A Privileged Source of Information


Alexander D’Hooghe


1914 not only marks the beginning destruction of the historic stone facades of Western Europe’s cities. In the same year, the Belgian Emile Fourcault invented a method for the commercial production of large glass sheets: flat glass. Early generations of Modernists immediately became enthralled with the revolutionary potential of this transparent technology. For the first time in human history, it became possible to conceive of buildings, programs, etc – that would not be there; buildings, whose presence would be a studied kind of absence; whose form would have no expression.

This invention is representative for the fascination shared by generations of modernist architects with transparency as the ultimate achievement of abstraction. But the appearance of flat glass not only led to a new degree of transparent architecture; it also was of no small consequence for the formerly hidden private sphere that now was to be laid open to the public eye. For as we will see, the project of neutral abstraction in architecture ultimately leads to a completely transparent public sphere. And – in the last consequence – ends up placing the objects of the private sphere into full view – effectively transforming these into public forms.



In 1908 the early modernist Adolf Loos wrote “Ornament und Verbrechen” (Ornament and Crime) and built, at the same time, a series of houses that aspired to have neutral, expressionless facades. For Loos, this absence of personal expressivity, or subjective gesturing in architectural form, gave the house a public persona. He argued that architecture only existed in tombs and monuments, which were endowed with a similar sense of dignity: they were not the expression of individual anxieties and obsessions by their authors or inhabitants, but merely offered a contour of a public sphere, devoid of personal interest and achieved through a muteness, an absence of gesturing, sign language or other communicative (i.e. figurative, expressive) efforts. For Loos very aptly understood that the essence of the ideal bourgeois man was to distinguish between his public persona (neutral facades), and his private concerns (expressive interiors). Loos produced his oeuvre by and large before Fourcault’s breakthrough, so he had to resort to white plastered walls and flat roofs. He was the first one to do so in modern Western architecture.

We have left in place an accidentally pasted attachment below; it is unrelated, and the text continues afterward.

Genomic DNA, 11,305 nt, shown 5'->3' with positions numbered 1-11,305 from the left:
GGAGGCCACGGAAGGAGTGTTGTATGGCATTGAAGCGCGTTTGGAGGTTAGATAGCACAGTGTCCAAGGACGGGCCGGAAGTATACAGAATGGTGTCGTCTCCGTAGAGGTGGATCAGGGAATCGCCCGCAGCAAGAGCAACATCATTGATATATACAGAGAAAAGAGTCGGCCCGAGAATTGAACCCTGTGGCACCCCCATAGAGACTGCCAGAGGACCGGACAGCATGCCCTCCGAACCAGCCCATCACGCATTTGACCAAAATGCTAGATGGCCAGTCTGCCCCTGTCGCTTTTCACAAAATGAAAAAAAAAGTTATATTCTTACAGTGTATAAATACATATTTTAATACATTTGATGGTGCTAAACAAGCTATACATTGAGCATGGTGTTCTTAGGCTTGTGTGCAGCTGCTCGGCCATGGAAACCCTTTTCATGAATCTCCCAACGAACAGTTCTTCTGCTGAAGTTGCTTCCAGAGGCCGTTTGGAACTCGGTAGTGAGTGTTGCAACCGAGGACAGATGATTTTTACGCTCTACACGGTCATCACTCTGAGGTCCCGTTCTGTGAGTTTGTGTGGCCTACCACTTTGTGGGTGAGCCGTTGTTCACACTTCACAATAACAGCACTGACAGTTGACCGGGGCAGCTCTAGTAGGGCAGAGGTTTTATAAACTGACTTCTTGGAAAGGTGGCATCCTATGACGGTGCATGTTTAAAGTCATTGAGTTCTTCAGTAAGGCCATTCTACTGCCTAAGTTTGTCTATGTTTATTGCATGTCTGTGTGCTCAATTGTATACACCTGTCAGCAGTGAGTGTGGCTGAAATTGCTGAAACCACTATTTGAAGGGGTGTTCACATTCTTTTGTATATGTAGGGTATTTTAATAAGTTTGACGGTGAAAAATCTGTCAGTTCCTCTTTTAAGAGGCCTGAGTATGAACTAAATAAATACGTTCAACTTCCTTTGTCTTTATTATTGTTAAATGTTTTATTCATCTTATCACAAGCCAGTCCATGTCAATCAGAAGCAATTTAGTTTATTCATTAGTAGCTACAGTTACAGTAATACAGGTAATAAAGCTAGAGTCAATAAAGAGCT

Loos’ masterstroke was to turn all expressionistic architecture into vain attempts at personalized drama, in other words: melodrama or kitsch. Such was from then onwards the fate of his contemporaries in German expressionism, like Bruno Taut, Hans Scheerbart, and Hans Poelzig. Ultimately, Loos’ view unmasks also the contemporary expressionistic whims of Frank Gehry, Morphosis, Greg Lynn, Zaha Hadid and Coop Himmelblau as mere kitsch.

When Loos made the case for neutral and abstract public personae, the fine arts were simultaneously developing a similar project of abstraction. In painting, this eventually culminated in Kasimir Malevich’s “Black Square”, a layer of black paint on a white canvas.


Then, everything changes: flat glass appears on the scene. Flat glass is even more abstract – so abstract as not to have a texture, so neutral as not to have an expression of its own. Ludwig Mies van der Rohe took advantage of this new zenith of abstraction, culminating in his project for a Friedrichstrasse skyscraper, a project so radical in its systematic application of flat glass that it would achieve a degree of transparency unparalleled even in contemporary projects with more advanced glass technologies.